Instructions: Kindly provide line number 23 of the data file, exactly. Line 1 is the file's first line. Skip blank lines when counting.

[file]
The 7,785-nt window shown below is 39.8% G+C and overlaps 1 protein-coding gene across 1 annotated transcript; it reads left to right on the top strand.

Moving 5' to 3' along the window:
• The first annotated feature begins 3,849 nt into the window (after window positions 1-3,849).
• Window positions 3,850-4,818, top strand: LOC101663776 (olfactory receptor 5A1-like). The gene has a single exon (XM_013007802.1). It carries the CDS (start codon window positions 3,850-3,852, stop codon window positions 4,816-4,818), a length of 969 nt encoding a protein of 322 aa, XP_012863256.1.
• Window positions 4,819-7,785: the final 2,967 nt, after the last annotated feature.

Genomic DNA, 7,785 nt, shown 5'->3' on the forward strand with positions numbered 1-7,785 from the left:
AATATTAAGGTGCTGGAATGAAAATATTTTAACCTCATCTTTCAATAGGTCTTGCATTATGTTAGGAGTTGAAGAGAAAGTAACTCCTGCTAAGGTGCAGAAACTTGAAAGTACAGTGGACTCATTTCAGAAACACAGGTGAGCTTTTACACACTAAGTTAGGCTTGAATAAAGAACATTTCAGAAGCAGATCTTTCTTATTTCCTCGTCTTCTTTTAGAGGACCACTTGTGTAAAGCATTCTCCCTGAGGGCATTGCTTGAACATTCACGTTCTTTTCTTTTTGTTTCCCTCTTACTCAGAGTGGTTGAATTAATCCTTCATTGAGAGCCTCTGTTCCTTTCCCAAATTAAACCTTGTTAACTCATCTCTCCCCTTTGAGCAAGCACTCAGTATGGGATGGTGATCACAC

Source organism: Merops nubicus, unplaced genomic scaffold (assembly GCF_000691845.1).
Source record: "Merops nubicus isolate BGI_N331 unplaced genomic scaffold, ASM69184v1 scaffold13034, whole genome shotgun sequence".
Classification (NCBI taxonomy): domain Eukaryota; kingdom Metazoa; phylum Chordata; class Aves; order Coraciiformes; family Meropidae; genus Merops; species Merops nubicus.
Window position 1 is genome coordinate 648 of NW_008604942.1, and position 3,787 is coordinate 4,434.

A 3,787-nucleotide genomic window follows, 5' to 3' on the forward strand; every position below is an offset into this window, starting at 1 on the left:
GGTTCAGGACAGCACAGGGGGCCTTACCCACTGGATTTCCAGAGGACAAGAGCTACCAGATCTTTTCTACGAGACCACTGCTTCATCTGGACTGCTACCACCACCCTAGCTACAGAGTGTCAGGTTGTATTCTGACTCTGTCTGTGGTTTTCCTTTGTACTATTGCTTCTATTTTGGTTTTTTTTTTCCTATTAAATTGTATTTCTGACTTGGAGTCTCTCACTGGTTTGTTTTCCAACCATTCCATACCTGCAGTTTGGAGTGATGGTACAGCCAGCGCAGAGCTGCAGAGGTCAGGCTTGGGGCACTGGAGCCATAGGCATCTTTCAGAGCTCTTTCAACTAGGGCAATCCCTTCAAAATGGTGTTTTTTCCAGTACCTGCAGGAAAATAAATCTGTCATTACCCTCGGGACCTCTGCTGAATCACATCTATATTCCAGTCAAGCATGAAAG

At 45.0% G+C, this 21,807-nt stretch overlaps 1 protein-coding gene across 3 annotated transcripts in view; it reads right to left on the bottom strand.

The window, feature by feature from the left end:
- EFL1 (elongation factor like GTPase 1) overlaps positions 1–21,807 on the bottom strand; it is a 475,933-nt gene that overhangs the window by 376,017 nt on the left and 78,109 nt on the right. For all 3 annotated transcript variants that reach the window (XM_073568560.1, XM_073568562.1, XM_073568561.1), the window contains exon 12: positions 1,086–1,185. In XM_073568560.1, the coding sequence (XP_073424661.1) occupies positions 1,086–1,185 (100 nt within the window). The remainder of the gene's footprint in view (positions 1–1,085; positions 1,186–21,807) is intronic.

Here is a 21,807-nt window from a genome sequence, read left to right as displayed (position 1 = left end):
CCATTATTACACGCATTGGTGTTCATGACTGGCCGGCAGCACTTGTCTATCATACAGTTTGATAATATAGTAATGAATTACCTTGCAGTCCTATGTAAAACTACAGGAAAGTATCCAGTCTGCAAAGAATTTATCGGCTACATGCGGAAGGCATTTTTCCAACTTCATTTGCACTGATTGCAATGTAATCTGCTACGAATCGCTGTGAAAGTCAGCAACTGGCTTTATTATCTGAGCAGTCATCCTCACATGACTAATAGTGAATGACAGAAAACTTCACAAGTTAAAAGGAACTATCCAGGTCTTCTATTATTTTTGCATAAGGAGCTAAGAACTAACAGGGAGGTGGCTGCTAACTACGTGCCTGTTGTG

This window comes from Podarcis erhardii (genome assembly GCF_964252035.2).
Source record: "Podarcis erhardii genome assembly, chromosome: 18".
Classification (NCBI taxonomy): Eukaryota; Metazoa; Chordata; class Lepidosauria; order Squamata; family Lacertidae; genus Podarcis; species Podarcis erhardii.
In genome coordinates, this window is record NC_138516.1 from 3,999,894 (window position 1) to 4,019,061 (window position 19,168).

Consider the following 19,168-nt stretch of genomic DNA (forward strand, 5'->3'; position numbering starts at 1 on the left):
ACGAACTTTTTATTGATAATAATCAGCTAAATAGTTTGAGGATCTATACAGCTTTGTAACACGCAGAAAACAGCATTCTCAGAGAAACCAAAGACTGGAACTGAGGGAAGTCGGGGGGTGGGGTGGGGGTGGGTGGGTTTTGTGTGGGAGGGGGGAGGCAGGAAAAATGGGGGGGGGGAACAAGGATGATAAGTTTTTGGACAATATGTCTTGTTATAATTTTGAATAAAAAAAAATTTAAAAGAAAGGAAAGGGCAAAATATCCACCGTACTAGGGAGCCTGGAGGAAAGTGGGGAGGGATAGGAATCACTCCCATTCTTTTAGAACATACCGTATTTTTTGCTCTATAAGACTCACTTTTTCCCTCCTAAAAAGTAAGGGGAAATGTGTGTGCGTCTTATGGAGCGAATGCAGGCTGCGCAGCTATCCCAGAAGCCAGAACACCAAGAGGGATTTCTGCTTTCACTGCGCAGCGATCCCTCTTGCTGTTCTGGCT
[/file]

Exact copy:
Consider the following 19,168-nt stretch of genomic DNA (forward strand, 5'->3'; position numbering starts at 1 on the left):